Ports in the Storm: Building or Finding a Home for Your Webcomic

An interview with HikaTamika, written by James L. Sarandis

Hello, folks. We’re gathered here today with the wonderful artist HikaTamika, because Webtoon (by Naver), one of the largest and most lucrative webcomic sites, has decided to shit where they eat and introduce AI art tools to their site. Hika, it’s my understanding that you were [the] one who happened to unearth this fact. Could you tell us a bit about it?

H: I’m working on a zine about how lately, the Internet has become a lot like feudalism. Social media sites have begun selling our data for use in AI, and certain webcomic hosting platforms have turned into intellectual property licensing farms. When looking for graphics to include in the Webtoon section of my zine, I found Webtoon’s brand assets page, where I then found logos for Webtoon’s AI branch, and the projects they’re developing within it. Most of which the webcomic community hadn’t yet heard of.

I know this has been very disheartening for you. If I may quote you from Bluesky

I just feel bad because where are people meant to GO[?] 😭

ComicControl is only being updated on a fork, Grawlix is only being updated on a fork, RareBit is an HTML template, not a CMS…

The only webcomic CMS I know of [right now] still being maintained by its creator is Toocheke.

I feel like I’ve scared people into jumping off a ship and into the ocean ‘cause no one has cared to make little wooden boats for ages (because the ship market dwarfed them).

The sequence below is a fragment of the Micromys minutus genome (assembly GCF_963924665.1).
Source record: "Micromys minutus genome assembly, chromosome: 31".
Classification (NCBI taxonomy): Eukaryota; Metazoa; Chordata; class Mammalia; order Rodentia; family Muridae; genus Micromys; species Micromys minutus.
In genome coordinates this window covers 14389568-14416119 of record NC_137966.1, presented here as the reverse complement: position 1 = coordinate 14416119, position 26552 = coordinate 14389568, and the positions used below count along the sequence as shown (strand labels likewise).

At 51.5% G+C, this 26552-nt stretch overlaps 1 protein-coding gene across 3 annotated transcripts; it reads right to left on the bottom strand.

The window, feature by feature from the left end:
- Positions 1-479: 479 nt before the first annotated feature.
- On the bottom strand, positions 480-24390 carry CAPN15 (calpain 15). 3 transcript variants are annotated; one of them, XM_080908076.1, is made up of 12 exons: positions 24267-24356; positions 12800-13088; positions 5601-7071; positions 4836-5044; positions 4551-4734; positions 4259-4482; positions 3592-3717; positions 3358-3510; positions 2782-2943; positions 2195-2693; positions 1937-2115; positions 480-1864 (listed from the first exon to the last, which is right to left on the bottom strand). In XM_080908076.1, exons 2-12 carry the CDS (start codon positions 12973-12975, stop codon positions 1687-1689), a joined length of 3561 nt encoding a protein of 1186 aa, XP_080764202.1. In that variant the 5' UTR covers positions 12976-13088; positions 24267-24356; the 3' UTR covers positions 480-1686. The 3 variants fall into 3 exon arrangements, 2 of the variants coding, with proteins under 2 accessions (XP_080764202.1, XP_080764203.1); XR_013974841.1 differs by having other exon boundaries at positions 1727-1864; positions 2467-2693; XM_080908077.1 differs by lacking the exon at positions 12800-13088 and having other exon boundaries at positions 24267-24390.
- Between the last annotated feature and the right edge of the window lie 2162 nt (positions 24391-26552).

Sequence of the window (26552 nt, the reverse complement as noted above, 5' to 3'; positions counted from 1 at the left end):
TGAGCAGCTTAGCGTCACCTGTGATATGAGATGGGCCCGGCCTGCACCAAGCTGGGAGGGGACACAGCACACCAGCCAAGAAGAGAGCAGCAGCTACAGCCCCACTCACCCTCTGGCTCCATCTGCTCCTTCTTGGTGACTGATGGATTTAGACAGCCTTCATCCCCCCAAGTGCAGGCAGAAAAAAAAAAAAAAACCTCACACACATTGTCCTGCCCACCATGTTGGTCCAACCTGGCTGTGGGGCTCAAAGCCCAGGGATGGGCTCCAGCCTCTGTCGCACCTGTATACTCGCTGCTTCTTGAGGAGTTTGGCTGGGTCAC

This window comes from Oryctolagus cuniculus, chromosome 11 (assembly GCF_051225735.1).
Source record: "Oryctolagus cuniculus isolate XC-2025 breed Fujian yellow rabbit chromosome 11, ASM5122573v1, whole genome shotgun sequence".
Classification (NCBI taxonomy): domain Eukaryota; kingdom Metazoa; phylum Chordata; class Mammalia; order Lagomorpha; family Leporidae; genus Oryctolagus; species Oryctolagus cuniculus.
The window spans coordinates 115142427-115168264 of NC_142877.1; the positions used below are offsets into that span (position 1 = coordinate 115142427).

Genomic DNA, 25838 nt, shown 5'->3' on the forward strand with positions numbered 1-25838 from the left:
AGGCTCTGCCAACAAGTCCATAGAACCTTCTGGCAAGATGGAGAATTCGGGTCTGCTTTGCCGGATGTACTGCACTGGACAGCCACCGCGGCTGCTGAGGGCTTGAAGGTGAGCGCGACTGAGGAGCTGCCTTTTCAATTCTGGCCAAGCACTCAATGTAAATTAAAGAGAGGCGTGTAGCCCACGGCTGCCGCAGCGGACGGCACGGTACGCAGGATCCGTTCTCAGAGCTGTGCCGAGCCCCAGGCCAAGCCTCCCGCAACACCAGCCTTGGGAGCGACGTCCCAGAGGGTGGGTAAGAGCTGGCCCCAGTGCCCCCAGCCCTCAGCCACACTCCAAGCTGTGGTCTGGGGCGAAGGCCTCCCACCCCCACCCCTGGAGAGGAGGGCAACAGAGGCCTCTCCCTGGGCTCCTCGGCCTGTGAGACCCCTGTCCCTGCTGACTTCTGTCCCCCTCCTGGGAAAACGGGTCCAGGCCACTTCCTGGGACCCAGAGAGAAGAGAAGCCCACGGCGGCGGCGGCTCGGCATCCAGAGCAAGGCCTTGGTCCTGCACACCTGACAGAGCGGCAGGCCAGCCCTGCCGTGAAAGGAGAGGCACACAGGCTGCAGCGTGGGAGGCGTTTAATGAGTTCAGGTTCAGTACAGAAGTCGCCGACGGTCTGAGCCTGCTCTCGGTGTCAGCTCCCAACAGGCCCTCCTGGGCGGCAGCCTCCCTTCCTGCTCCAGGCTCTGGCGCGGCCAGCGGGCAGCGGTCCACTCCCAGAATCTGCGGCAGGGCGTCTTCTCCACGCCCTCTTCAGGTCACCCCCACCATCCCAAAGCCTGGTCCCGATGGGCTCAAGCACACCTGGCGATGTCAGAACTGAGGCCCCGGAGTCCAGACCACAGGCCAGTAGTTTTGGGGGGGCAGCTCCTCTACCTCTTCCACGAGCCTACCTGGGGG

While it is disheartening that they made that decision, we webcomic folk still have options, so let’s talk about it.

Firstly, what is a CMS? My first thought is “Comic Making Site;” is that inaccurate?

H: Content Management System! Like WordPress. The user gives it posts and pages, and it spits out a nice looking website and RSS feed for you.

Earlier you mentioned “updated on a fork”. Is that similar to Linux in which it’s open source but not updated by the original creator, making updates more scattershot?

H: Exactly! Yes. Like Linux. ComicControl and Grawlix were the main two CMSs for webcomics, but right now, only dedicated users update them. WordPress comic plugins (excluding Toocheke) have been similarly abandoned.

Would sites like Comic Fury and The Duck (formerly Drunk Duck) be considered CMSes, or do they lack a level of customization the others provide? Or is it some lack-of-ownership situation similar to Webtoon and Tapas?

H: They’re more like hosts/platforms in the same way Tapas and Webtoon are (except they care about us more, haha!). Slightly more on the “host” side than Tapas/WT.

The term CMS is moreso used for stuff people deploy on web server space that they’re renting.

Ah, so if you are putting out money for a dedicated good looking website a CMS makes sense?

H: Yeah if you’re paying for web hosting, a CMS is the way to go. If you’re just paying for a domain/URL, I think there might be ways to hook it up to your ComicFury/Drunk Duck?

Thank you so much for the information HikaTamika! Where can we find you, and are there any projects you’d like to share with us?

H: I’m chattiest on my Bluesky, but I do my best to crosspost all over the web (https://hikatamika.com/links/). I feel like my original character comic collection, Astra*Mix Minis is relevant to mention, though it has a loose update schedule. My website is a great place to keep up with what I’m making!

James L. Sarandis is the co-creator of the comic Eye Hand Voice, and a writer of comics and prose. They are embracing their art to become the cartoonist they want to be.